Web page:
Can you afford to take a big market loss? Well, that depends. If you're retired and living on a fixed income, betting your portfolio on highly volatile stocks can be hazardous to your wealth - unless you have a few years' worth of liquid investments available (as indeed you should).
It is usually assumed that, in contrast to the above, young people can afford to take a lot of risk with their portfolios. In theory, that probably is true, but not always. In an article that Research Affiliates' Rob Arnott and Lillian Wu published two years ago, they noted a surprising - nay, shocking - finding from a Fidelity survey of 12.5 million retirement plan participants showing that a whopping 41% of investors between the ages of 20 and 39 cash out some or all of their assets when switching jobs.
Thus, the conventional wisdom that young people should be invested 100% in equities seems quite right in theory, though in practice it can be quite harmful. That is because these younger investors end up raiding their retirement savings to meet their basic living expenses, selling low, and paying the IRS a penalty for the privilege.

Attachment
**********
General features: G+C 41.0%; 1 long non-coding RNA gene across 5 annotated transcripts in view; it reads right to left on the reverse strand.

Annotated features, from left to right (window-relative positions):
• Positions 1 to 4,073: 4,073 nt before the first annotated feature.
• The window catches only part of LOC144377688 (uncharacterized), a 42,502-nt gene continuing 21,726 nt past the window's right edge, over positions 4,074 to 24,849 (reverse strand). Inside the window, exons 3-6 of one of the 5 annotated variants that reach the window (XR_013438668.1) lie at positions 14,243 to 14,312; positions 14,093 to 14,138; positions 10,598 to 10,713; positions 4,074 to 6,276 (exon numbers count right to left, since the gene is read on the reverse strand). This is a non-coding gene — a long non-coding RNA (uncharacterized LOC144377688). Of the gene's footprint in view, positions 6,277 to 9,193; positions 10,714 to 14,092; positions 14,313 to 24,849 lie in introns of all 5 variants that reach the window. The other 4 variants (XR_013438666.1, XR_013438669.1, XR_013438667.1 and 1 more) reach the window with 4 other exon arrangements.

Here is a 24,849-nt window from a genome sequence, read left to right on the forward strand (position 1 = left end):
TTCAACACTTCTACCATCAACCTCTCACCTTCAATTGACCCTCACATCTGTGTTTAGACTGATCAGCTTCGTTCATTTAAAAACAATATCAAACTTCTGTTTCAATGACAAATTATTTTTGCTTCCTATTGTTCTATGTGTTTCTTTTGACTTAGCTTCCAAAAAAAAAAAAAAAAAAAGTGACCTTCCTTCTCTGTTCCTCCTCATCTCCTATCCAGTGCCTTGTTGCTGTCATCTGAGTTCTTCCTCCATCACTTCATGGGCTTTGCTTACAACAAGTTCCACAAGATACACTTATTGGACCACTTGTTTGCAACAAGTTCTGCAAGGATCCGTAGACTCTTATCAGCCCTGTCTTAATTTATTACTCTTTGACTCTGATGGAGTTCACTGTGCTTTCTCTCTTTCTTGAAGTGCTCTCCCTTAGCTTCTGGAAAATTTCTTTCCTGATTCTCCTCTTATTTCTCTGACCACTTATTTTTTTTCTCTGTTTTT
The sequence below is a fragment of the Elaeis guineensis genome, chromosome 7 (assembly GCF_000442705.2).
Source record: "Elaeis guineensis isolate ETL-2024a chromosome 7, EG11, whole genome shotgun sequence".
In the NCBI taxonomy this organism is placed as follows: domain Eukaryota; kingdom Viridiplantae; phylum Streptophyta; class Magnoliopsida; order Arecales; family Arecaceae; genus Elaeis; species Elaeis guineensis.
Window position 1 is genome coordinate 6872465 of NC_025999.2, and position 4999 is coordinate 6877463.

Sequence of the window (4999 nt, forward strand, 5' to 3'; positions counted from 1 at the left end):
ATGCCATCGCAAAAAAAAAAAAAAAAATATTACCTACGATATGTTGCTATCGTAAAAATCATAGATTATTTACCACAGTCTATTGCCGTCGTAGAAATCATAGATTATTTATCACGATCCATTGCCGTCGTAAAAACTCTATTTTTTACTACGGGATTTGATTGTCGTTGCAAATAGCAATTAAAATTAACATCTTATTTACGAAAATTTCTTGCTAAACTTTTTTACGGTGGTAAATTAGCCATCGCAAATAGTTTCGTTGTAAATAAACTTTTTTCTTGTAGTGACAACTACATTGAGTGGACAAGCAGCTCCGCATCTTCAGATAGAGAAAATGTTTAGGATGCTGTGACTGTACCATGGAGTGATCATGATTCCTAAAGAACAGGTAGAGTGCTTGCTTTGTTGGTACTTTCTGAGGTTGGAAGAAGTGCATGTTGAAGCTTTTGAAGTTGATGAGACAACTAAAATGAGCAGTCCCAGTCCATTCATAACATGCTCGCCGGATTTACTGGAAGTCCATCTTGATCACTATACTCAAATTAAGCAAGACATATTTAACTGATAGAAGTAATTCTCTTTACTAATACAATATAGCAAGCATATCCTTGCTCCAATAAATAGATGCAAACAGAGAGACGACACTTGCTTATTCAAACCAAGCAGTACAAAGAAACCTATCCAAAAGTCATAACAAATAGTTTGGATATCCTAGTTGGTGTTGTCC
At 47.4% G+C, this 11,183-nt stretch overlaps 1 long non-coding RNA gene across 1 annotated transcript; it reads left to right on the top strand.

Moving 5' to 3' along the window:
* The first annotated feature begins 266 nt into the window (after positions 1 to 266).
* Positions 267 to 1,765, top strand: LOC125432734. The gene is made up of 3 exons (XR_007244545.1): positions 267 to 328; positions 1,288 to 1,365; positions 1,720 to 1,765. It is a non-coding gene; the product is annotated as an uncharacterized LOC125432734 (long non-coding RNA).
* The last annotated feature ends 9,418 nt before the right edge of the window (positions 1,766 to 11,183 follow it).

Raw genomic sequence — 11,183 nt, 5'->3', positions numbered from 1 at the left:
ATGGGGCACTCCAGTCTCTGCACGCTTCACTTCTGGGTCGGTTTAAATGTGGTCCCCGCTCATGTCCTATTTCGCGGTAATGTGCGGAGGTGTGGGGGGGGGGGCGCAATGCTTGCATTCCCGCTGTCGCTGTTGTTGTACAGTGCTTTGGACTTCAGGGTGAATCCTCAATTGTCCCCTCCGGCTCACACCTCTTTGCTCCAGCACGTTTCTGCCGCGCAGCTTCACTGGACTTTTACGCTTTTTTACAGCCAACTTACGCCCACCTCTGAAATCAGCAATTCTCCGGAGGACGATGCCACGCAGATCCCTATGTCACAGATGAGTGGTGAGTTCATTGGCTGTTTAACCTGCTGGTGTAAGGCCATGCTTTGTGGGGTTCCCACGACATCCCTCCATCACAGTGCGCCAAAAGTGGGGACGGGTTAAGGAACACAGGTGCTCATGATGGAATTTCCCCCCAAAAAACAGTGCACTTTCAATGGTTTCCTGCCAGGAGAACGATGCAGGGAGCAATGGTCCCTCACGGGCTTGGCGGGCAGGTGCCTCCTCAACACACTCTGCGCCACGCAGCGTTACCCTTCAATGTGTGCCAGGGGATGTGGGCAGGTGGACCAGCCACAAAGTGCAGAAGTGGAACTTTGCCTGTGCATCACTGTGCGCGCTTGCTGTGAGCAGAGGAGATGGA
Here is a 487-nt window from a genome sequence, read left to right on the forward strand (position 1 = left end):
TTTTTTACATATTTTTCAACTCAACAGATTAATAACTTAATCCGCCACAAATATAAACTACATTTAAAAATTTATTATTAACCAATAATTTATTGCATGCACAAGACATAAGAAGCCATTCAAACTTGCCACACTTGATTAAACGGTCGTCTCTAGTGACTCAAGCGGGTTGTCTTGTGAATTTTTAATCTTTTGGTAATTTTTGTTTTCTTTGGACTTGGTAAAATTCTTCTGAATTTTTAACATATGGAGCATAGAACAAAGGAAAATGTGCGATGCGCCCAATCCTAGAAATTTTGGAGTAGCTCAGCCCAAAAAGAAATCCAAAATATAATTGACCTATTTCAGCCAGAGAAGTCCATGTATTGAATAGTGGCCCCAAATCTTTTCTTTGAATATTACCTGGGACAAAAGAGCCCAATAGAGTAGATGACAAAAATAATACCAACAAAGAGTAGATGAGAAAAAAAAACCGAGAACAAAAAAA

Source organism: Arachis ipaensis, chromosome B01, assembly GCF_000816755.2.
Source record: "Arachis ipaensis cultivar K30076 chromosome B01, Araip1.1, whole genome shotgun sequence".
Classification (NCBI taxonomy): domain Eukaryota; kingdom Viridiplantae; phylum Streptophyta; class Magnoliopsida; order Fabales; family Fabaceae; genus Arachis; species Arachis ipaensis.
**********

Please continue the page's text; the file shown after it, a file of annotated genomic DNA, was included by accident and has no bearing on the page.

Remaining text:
I like the theory that young investors invest heavily in equities. And I strongly advocate that investors build a cash reserve as part of their financial plan to handle emergencies so they need not raid their retirement savings. But a plan must be customized to the circumstances, and it could be that a young investor must prepare himself through various preliminary activities such as debt elimination and reserve build-up before graduating to an all-equity investment portfolio.
I thought of this real-world problem when reading Jeff Miller's recommended New Year's resolutions on today's SA. He rightly noted that his most important piece of advice was this:
Evaluate the risk of your portfolio and make sure it is appropriate to your plans and circumstances."
Many - advisors in particular - note the importance of tailoring a plan to an investor's unique circumstances. That's not just rhetoric; it's reality.
Please share your thoughts in our comments section. And, herewith, links from today's SA:
- Jack Waymire: Financial advisors need new ways to differentiate themselves.
- BlackRock offers a modest proposal for a doable new year's resolution to build your wealth.
- Douglas Tengdin on structural impediments to reflation.
- Danielle DiMartino Booth on the art of trade warfare.
- For more content geared to FAs, click here.